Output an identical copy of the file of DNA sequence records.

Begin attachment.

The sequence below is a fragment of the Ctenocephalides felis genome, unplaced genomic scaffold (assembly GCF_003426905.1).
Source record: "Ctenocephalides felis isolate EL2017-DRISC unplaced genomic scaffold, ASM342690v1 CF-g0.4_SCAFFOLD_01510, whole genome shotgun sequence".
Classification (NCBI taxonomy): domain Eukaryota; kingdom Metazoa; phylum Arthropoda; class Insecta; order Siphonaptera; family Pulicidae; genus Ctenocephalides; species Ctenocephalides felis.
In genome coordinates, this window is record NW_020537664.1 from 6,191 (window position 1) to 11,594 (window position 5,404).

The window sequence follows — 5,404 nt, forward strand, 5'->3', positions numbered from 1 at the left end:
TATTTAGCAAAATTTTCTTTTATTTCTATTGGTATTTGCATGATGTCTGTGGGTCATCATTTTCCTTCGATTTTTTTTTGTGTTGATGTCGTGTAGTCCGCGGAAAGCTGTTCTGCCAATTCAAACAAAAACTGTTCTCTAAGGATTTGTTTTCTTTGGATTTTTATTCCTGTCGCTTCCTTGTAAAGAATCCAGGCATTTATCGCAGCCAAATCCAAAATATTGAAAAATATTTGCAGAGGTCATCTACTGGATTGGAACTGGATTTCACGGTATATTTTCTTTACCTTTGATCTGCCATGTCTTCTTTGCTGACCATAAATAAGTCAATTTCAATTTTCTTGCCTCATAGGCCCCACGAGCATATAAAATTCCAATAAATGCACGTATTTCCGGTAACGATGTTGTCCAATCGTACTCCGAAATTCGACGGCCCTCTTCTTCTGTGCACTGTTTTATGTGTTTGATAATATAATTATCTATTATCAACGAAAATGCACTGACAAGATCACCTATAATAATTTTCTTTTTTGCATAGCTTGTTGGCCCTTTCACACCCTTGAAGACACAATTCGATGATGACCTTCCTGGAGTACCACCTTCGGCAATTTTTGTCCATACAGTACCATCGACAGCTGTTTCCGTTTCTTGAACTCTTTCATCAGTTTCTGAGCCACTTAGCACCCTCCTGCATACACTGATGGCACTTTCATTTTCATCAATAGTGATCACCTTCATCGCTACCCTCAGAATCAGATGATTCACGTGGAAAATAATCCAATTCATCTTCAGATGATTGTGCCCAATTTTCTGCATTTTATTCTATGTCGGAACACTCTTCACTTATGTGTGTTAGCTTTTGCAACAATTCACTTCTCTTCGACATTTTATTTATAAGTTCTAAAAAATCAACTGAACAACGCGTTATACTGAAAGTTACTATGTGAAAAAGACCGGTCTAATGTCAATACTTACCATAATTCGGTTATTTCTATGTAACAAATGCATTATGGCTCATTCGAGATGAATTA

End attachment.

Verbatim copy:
The sequence below is a fragment of the Ctenocephalides felis genome, unplaced genomic scaffold (assembly GCF_003426905.1).
Source record: "Ctenocephalides felis isolate EL2017-DRISC unplaced genomic scaffold, ASM342690v1 CF-g0.4_SCAFFOLD_01510, whole genome shotgun sequence".
Classification (NCBI taxonomy): domain Eukaryota; kingdom Metazoa; phylum Arthropoda; class Insecta; order Siphonaptera; family Pulicidae; genus Ctenocephalides; species Ctenocephalides felis.
In genome coordinates, this window is record NW_020537664.1 from 6,191 (window position 1) to 11,594 (window position 5,404).

The window sequence follows — 5,404 nt, forward strand, 5'->3', positions numbered from 1 at the left end:
TATTTAGCAAAATTTTCTTTTATTTCTATTGGTATTTGCATGATGTCTGTGGGTCATCATTTTCCTTCGATTTTTTTTTGTGTTGATGTCGTGTAGTCCGCGGAAAGCTGTTCTGCCAATTCAAACAAAAACTGTTCTCTAAGGATTTGTTTTCTTTGGATTTTTATTCCTGTCGCTTCCTTGTAAAGAATCCAGGCATTTATCGCAGCCAAATCCAAAATATTGAAAAATATTTGCAGAGGTCATCTACTGGATTGGAACTGGATTTCACGGTATATTTTCTTTACCTTTGATCTGCCATGTCTTCTTTGCTGACCATAAATAAGTCAATTTCAATTTTCTTGCCTCATAGGCCCCACGAGCATATAAAATTCCAATAAATGCACGTATTTCCGGTAACGATGTTGTCCAATCGTACTCCGAAATTCGACGGCCCTCTTCTTCTGTGCACTGTTTTATGTGTTTGATAATATAATTATCTATTATCAACGAAAATGCACTGACAAGATCACCTATAATAATTTTCTTTTTTGCATAGCTTGTTGGCCCTTTCACACCCTTGAAGACACAATTCGATGATGACCTTCCTGGAGTACCACCTTCGGCAATTTTTGTCCATACAGTACCATCGACAGCTGTTTCCGTTTCTTGAACTCTTTCATCAGTTTCTGAGCCACTTAGCACCCTCCTGCATACACTGATGGCACTTTCATTTTCATCAATAGTGATCACCTTCATCGCTACCCTCAGAATCAGATGATTCACGTGGAAAATAATCCAATTCATCTTCAGATGATTGTGCCCAATTTTCTGCATTTTATTCTATGTCGGAACACTCTTCACTTATGTGTGTTAGCTTTTGCAACAATTCACTTCTCTTCGACATTTTATTTATAAGTTCTAAAAAATCAACTGAACAACGCGTTATACTGAAAGTTACTATGTGAAAAAGACCGGTCTAATGTCAATACTTACCATAATTCGGTTATTTCTATGTAACAAATGCATTATGGCTCATTCGAGATGAATTA